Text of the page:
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Is Offshore Wind “On” in the Biden Administration?

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David Gaier's picture
Owner, David Gaier PR

David Gaier is a communications professional, former spokesman for NRG Energy and PSEG Long Island, and consultant to energy advisory agencies. His 30+-year career includes crisis communications...

  • Member since 2019
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  • Dec 4, 2020

Offshore wind holds great promise, mainly because its fuel is cost-free, potentially unlimited, emission-free, and requires no storage or transportation. Yet there is only one utility-scale offshore wind park operating off the coast of the United States, the Block Island project off the coast of Rhode Island. More of a demonstration project, its five turbines have a combined nameplate capacity of just 30MW, which means at a claimed capacity factor of 47% is still producing only 14.1 MW over a given period of time.

Still, it was a start, and many more are in the queue including large projects off the coast of Long Island, New Jersey, Maryland, Delaware, Massachusetts, and even Ohio, in Lake Erie. According to Recharge News, state offshore wind capacity commitments now total about 23GW by 2035, most of these backed by power purchase agreements (PPAs) including 20 years from the Long Island Power Authority for the South Fork Wind project; 20 years from National Grid, Eversource, and United Illuminating Co. for the Revolution Wind project; 25 years from the New York State Energy and Research Development Authority (NYSERDA) for New York’s Empire Wine project; 25 years from NYSERDA for the larger Long Island Sunrise Wind project; 16 years from Cleveland Public Power for the Lake Erie Icebreaker project; and Offshore Wind Energy Credits from the state of Maryland for the Skipjack project off the coast of Delaware.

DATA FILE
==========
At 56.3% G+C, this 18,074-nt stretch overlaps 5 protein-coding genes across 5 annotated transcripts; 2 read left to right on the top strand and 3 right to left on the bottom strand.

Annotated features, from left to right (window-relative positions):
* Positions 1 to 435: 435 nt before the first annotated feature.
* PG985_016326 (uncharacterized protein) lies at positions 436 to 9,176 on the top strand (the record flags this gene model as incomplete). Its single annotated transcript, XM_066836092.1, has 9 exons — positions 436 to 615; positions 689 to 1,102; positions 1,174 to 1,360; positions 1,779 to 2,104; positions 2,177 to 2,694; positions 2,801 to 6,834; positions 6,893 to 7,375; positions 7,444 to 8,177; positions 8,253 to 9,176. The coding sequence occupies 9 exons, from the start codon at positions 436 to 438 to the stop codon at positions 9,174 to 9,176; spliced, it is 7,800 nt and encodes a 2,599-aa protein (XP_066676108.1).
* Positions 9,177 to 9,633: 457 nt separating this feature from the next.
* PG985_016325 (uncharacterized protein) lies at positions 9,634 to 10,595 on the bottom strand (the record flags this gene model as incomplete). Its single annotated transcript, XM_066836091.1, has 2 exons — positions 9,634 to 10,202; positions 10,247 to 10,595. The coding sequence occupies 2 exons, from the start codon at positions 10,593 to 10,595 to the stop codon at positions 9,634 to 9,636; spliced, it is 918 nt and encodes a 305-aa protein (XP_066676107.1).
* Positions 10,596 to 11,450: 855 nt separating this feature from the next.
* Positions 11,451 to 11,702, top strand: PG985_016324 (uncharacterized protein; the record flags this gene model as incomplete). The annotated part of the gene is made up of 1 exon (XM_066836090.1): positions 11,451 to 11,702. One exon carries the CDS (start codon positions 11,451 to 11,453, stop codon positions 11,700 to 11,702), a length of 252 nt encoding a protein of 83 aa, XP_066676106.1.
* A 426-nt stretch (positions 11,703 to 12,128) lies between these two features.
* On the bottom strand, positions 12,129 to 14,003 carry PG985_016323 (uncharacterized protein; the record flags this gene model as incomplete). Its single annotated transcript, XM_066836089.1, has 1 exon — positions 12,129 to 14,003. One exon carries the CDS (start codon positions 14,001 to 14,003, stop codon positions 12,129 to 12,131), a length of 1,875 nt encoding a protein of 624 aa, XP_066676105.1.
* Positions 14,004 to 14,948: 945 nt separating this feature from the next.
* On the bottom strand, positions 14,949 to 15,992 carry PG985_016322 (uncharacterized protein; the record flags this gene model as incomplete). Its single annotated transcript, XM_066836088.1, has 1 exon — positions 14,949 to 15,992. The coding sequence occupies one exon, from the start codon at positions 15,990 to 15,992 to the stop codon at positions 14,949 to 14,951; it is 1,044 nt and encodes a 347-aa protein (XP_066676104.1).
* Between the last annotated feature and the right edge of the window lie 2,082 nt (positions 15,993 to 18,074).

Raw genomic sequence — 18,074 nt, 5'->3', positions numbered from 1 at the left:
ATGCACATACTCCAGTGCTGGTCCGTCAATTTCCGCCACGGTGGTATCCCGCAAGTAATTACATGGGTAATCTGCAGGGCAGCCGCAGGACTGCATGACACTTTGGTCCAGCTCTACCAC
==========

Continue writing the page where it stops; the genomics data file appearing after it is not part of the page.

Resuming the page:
Even with signed and dotted PPAs many challenges remain. When you stack up federal and state regulatory approvals; subsea geotechnical work; completed and approved construction and operations plans and environmental impact statements; secured ports and laydown areas; shoreline community input; turbine selection, financing and acquisition; a BOEM lease, and secured offshore construction vessels, just to name a few, you get the feeling that projected timelines are more aspirational than realistic.

I received a dose of this complexity more than ten years ago at Princeton-based NRG Energy where I was the spokesman for the East Region and the proposed Mid-Atlantic Wind Park off the coast of Delaware. Although NRG inherited a project in progress and a groundbreaking PPA with Delmarva Power when we bought Bluewater Wind, we labored for two full years in what were still just the beginning stages—more geotechnical work, plans for a meteorological tower that was never built, permitting with Interior, BOEM and its predecessor BOEMRE, and unsuccessful attempts to land a financing partner, secure Jones Act-compliant vessels, and obtain a location to bring the cable ashore from an estimated $1.5 billion, 200 MW offshore wind park. We even had to meet and come to preliminary terms with fishermen’s representatives, the US Coast Guard, NORAD and the FAA. Month by month the costs ran up in parallel with the obstacles, and while we ultimately secured a 100,00 water-acre lease from BOEM, we never moved forward from that point, and eventually sold the lease to Deepwater Wind, which later was acquired by Ørsted.

NRG CEO David Crane summed up the main obstacle at the time in an interview with Transmission Hub’s Corina Rivera-Linares: “We’re not saying it’ll never be resurrected, but right now, there are just so many different aspects of offshore wind in the United States that require coordinated government action, and we just don’t see that that’s going to happen.”